This weekend at the movies, you can choose between three very promising film festivals: the Langston Hughes African American Film Festival at Langston Hughes Performing Arts Institute, the Anime Movie Festival at Cinerama, and the National Film Festival for Talented Youth at SIFF Uptown and Cinerama. Our critics have also recommended classic '80s parable The Breakfast Club, experimental films by Stranger Genius Jon Behrens, and hip documentary Karl Marx City, which explores a massive surveillance apparatus left over from a failed socialist project. See all of our critics' picks below, and click through the links to see specific movie times and trailers. For more options, check out our complete movie times calendar (as well as our list of special film events).


Equinox Flower
"The films in SAM's tribute to one of the three masters of Japan's Golden Age of film, Yasujiro Ozu, are all beautiful and have at their core the quiet spirit of their times and places—mid-century, post-war Japan," wrote Charles Mudede. Continuing in the weekly series, this Thursday's film is Equinox Flower, which is based on the novel by Ton Satomi and was Ozu's first color film.
Seattle Art Museum

Get ready to eat up some anime at Cinerama's Anime Movie Festival, featuring favorites including Miyazaki's goldfish adventure Ponyo.

Media Files:

The 22 Best Movies to See in Seattle This Weekend: April 27-30, 2017

Thu, 27 Apr 2017 15:18:00 -0700

The Stranger’s film critics’ picks for April 27-30, 2017. by Stranger Things To Do Staff This weekend at the movies, you can choose between three very promising film festivals: the Langston Hughes African American Film Festival at Langston Hughes Performing Arts Institute, the Anime Movie Festival at Cinerama, and the National Film Festival for Talented Youth at SIFF Uptown and Cinerama. Our critics have also recommended classic '80s parable The Breakfast Club, experimental films by Stranger Genius Jon Behrens, and hip documentary Karl Marx City, which explores a massive surveillance apparatus left over from a failed socialist project. See all of our critics' picks below, and click through the links to see specific movie times and trailers. For more options, check out our complete movie times calendar (as well as our list of special film events). Get all this and more on the free Stranger Things To Do mobile app—available now on the App Store and Google Play. Jump to: Thurs | Fri | Fri—Sun | Sat | Sun | All Weekend THURSDAY ONLYEquinox Flower"The films in SAM's tribute to one of the three masters of Japan's Golden Age of film, Yasujiro Ozu, are all beautiful and have at their core the quiet spirit of their times and places—mid-century, post-war Japan," wrote Charles Mudede. Continuing in the weekly series, this Thursday's film is Equinox Flower, which is based on the novel by Ton Satomi and was Ozu's first color film.Seattle Art Museum The VoidThe partially crowd-sourced horror movie The Void does a commendable job in balancing overt scares with tantalizing hints of large-scale Otherworldliness. While it handles the close-up grody tentacled stuff with aplomb, its best trick is in creating and sustaining the mounting feeling that something Great and Cosmically Terrible is lurking just outside the frame. Beginning with a rather grisly home invasion, the plot follows a rural cop (Aaron Poole) who stumbles across a mysteriously injured man in the woods. After delivering the comatose victim to a remote hospital, he and the swiftly dwindling skeleton crew must deal with a mob of armed cultists gathering outside, as well as the growing signs that there’s something Not Right down in the basement. That last bit is an understatement, really. ANDREW WRIGHTGrand Illusion FRIDAY ONLYKarl Marx CityKarl Marx City, a hip little documentary by Petra Epperlein and Michael Tucker, examines another failed socialist project, the German Democratic Republic. The project began after the Second World War and ended soon after the fall of the Berlin Wall, in 1989. Whereas I saw the dawn of a socialist project, Epperlein, the film's narrator and subject, as a girl saw the twilight years of one. Eight or so years after East Germany reunited with capitalist West Germany, her father committed suicide and left her a strange final note. The film investigates this death, which seems more and more connected with the massive surveillance apparatus once operated by the Stasi, a secret department of the former "socialist" government. CHARLES MUDEDEThe directors will be in attendance for the screening as well as an after-party in the Forum lobby.Northwest Film Forum FRIDAY—SUNDAYAnime Movie FestivalRevisit the most dazzling anime classics from body-horror futurist postpunk like Akira and Ghost in the Shell to the exciting Cowboy Bebop to the richly saturated hallucinations of Paprika, as well as a special ten-film spotlight on Hayao Miyazaki. Spirited Away, Princess Mononoke, Howl's Moving Castle and My Neighbor Totoro are all definitely worth a rewatch—and if it's your first time,[...]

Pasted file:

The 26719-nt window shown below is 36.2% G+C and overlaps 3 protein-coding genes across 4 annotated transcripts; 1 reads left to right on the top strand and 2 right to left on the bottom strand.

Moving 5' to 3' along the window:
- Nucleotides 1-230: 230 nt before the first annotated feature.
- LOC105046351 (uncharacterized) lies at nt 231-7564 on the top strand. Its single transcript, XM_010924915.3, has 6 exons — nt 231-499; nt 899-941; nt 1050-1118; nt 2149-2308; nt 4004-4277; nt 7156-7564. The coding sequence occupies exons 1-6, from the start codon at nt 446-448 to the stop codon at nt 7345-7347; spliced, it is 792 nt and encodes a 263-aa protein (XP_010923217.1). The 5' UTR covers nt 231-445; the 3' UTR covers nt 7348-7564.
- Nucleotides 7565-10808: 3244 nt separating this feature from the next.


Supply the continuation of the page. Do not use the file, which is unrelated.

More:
Fondue Chain That Charges "Living Wage" Fee Donated to Anti-Minimum Wage Campaign

Thu, 27 Apr 2017 15:03:13 -0700